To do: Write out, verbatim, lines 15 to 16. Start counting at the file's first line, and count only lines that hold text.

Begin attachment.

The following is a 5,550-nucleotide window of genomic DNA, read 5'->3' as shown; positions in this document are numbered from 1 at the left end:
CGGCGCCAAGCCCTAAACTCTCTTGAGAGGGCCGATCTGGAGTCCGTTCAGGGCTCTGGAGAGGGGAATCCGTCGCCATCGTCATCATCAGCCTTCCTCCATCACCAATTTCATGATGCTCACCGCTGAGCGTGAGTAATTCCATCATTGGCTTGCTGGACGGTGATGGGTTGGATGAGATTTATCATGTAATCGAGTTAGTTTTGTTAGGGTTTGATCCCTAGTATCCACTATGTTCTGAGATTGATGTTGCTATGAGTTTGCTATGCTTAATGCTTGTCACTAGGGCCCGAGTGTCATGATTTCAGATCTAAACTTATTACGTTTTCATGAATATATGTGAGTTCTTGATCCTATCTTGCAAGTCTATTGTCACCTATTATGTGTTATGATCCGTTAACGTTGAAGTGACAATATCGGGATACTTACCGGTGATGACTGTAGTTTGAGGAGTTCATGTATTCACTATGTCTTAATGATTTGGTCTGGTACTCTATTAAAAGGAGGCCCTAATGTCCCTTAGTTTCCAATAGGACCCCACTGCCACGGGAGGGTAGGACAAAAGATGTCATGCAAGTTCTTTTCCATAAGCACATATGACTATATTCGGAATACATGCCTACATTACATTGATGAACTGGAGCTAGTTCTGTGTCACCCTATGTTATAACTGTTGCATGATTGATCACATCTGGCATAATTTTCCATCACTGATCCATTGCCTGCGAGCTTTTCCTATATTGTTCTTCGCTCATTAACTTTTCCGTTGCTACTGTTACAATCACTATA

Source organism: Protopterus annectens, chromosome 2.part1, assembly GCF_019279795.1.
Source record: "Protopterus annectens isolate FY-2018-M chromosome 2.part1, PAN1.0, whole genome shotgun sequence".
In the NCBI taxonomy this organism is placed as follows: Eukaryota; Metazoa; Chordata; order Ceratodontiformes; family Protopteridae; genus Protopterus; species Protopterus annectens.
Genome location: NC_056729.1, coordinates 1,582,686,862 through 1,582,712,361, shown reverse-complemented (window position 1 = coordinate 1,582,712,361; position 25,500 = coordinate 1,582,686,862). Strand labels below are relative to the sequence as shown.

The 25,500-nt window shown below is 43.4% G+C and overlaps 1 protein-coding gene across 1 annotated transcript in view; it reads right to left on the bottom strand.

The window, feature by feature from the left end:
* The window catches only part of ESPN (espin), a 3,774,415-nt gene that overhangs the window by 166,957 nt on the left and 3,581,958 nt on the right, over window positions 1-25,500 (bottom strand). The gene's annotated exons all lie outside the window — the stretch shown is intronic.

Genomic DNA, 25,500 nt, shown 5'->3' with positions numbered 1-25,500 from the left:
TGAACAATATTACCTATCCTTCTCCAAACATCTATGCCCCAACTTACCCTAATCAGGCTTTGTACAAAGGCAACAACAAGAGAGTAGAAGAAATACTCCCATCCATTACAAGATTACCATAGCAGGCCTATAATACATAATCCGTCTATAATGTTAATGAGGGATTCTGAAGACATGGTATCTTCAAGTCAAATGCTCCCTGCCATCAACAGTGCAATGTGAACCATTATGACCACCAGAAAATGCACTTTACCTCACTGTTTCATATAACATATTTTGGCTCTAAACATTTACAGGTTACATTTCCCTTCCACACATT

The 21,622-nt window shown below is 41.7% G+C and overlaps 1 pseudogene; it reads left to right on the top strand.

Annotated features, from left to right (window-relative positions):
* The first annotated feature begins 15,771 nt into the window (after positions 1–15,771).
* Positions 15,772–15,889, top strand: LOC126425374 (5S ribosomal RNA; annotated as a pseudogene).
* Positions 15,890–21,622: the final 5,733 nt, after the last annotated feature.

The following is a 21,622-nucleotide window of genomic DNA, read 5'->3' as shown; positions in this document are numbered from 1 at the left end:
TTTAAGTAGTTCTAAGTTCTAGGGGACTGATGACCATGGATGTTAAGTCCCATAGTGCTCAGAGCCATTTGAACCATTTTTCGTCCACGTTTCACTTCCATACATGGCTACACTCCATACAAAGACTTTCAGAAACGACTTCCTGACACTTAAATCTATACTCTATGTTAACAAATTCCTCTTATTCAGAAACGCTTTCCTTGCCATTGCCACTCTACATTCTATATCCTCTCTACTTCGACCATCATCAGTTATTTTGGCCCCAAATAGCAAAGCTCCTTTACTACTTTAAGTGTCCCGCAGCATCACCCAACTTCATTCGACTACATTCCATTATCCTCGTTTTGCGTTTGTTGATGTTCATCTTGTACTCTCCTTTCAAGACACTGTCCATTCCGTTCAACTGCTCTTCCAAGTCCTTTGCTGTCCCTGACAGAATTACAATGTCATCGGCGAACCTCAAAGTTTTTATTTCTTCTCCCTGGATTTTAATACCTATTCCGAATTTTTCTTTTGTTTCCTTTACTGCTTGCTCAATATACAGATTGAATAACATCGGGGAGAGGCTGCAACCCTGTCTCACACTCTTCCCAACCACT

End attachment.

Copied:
* Positions 15,772–15,889, top strand: LOC126425374 (5S ribosomal RNA; annotated as a pseudogene).
* Positions 15,890–21,622: the final 5,733 nt, after the last annotated feature.